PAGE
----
Mr. Speaker, Sir, thank you for allowing me to add my voice to my colleaguesâ in congratulating you for a brilliant ruling. I want to assure this House that these matters are going to be dealt with to the satisfaction of this country. I think you are very generous; you have allowed us to comment after your ruling. I just want to sincerely thank you for asserting the supremacy of this House. Committees of this House are Committees of this House. I think really, this is where the whole thing will have to be sorted out in addition to fuller consultations. I want to assure the House and the country that nobody will be let down. I think you have taught us the spirit of internalizing the new Constitution. I think it behoves all of us.
Mr. Speaker, Sir, I would like to take this opportunity to really thank you for what you have done today. You have given the young people of this country hope. You have shown them that things can be done in the right way. Kenya has been going through a lot of pain. The young people of this country have lost hope. I request the young people to look at you as one of the lay leaders in this country and follow your footsteps. Hon. Members should also follow the Speakerâs footsteps. We should ensure that whenever we do things, we do them the right way. We should not take sides. I want to take this opportunity to thank you. You should not fear man. There is nowhere man can take you. You should only fear God and He will protect you when you do the right thing for this country.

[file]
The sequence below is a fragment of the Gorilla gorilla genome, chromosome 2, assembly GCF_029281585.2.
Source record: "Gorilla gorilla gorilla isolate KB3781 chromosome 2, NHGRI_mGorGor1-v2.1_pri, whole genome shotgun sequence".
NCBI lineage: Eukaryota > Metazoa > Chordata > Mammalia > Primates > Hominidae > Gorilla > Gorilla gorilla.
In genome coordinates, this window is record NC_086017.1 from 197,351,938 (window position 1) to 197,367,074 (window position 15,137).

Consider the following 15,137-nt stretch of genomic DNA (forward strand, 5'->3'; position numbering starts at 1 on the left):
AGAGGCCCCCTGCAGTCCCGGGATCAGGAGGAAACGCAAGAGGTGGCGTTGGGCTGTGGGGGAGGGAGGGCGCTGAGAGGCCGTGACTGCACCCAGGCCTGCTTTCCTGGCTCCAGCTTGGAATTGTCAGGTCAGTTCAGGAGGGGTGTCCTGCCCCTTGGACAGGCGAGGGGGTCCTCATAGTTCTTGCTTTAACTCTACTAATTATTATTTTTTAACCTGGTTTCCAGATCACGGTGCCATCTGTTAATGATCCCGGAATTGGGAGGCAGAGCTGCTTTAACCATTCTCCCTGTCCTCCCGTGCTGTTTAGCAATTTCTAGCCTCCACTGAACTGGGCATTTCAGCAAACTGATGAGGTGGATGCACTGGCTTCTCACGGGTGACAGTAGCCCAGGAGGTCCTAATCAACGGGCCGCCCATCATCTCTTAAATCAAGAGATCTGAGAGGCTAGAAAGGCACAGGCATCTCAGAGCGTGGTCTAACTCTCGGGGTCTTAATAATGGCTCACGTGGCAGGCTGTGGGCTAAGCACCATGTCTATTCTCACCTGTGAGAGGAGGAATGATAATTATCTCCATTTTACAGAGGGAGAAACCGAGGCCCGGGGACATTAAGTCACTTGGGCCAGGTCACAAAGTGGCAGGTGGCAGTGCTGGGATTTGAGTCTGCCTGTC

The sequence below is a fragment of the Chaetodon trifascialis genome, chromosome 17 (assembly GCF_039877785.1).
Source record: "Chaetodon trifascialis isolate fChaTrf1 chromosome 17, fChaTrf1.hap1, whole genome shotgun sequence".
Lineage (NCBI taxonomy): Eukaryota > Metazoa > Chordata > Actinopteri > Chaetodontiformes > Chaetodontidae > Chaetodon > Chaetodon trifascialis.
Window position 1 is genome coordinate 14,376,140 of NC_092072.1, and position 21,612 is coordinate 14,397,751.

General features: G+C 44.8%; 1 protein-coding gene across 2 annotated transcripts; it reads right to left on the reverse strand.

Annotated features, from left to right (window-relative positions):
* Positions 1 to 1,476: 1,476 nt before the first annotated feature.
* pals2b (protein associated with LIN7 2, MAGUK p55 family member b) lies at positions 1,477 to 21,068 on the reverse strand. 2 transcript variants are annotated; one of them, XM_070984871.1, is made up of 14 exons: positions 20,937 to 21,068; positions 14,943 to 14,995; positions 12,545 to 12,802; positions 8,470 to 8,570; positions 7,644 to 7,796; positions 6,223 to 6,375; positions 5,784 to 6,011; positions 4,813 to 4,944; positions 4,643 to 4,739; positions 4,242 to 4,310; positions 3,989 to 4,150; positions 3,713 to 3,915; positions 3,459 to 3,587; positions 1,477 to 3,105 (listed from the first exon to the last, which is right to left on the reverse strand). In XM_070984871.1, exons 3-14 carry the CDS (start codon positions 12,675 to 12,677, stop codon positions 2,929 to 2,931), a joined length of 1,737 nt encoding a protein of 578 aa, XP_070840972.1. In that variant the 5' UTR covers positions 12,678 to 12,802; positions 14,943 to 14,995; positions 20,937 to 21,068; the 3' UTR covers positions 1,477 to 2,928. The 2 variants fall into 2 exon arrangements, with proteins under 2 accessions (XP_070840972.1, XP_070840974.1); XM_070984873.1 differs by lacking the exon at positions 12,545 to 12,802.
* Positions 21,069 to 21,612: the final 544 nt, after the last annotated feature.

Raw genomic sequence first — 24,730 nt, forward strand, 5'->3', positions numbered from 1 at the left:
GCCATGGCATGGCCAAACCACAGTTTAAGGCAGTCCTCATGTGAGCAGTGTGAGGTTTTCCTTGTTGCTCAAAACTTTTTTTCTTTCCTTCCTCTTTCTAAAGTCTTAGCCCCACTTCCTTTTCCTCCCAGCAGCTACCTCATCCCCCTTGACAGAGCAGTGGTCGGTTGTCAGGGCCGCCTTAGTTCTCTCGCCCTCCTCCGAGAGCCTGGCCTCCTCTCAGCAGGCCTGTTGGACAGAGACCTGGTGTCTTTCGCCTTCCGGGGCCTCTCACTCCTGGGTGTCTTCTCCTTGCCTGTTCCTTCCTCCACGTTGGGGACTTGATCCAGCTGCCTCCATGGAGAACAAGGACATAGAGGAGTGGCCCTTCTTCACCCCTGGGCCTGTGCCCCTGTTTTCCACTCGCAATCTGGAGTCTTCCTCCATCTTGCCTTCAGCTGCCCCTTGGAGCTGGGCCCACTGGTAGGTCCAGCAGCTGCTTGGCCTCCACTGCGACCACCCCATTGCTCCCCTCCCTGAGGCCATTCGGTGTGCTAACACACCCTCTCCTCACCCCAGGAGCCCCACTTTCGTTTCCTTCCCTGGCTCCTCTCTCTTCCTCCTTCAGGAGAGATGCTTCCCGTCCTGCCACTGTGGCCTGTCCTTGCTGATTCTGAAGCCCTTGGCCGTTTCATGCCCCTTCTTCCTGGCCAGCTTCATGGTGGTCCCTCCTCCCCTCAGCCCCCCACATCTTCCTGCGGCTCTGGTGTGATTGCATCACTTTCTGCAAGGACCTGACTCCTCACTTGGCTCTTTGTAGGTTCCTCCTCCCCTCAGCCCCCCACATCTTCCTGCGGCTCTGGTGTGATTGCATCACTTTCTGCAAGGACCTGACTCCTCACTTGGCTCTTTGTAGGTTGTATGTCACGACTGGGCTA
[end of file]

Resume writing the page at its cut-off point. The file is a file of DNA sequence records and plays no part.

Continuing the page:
Hon. Members that brings us to end of that matter.
Mr. Speaker, Sir, I rise on a point of order to seek a Ministerial Statement from the Minister of State for Provincial Administration and Internal Security and the Acting Minister for Foreign Affairs.
On 22nd December 2010, the Minister named names of Members of Parliament as suspects in drug trafficking. He promised the House that he would table in the House a report within 30 days. It is now over 30 days and he has not come up with that report. You are aware like we all are that it has been in the media that investigations have been done yet the House has not been given the opportunity to get this report.